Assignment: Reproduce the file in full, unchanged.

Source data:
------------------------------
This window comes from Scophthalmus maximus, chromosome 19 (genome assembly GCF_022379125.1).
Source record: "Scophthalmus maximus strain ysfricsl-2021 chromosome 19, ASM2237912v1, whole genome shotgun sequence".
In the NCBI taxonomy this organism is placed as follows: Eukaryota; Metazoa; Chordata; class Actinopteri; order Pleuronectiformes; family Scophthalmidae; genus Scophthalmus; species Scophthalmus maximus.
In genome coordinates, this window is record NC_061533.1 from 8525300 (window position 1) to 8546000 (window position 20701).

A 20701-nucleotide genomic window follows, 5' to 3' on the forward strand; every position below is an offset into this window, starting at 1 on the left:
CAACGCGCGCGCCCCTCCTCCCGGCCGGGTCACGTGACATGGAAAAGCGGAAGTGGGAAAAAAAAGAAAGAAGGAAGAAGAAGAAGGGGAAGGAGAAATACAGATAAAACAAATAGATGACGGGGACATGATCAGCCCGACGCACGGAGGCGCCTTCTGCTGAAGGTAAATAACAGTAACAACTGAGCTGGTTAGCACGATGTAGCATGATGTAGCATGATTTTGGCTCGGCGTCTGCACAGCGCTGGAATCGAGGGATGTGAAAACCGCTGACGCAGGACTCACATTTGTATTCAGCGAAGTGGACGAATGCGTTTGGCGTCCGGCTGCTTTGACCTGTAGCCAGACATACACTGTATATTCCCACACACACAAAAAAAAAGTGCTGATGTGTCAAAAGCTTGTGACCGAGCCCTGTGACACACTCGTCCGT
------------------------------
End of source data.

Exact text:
This window comes from Scophthalmus maximus, chromosome 19 (genome assembly GCF_022379125.1).
Source record: "Scophthalmus maximus strain ysfricsl-2021 chromosome 19, ASM2237912v1, whole genome shotgun sequence".
In the NCBI taxonomy this organism is placed as follows: Eukaryota; Metazoa; Chordata; class Actinopteri; order Pleuronectiformes; family Scophthalmidae; genus Scophthalmus; species Scophthalmus maximus.
In genome coordinates, this window is record NC_061533.1 from 8525300 (window position 1) to 8546000 (window position 20701).

A 20701-nucleotide genomic window follows, 5' to 3' on the forward strand; every position below is an offset into this window, starting at 1 on the left:
CAACGCGCGCGCCCCTCCTCCCGGCCGGGTCACGTGACATGGAAAAGCGGAAGTGGGAAAAAAAAGAAAGAAGGAAGAAGAAGAAGGGGAAGGAGAAATACAGATAAAACAAATAGATGACGGGGACATGATCAGCCCGACGCACGGAGGCGCCTTCTGCTGAAGGTAAATAACAGTAACAACTGAGCTGGTTAGCACGATGTAGCATGATGTAGCATGATTTTGGCTCGGCGTCTGCACAGCGCTGGAATCGAGGGATGTGAAAACCGCTGACGCAGGACTCACATTTGTATTCAGCGAAGTGGACGAATGCGTTTGGCGTCCGGCTGCTTTGACCTGTAGCCAGACATACACTGTATATTCCCACACACACAAAAAAAAAGTGCTGATGTGTCAAAAGCTTGTGACCGAGCCCTGTGACACACTCGTCCGT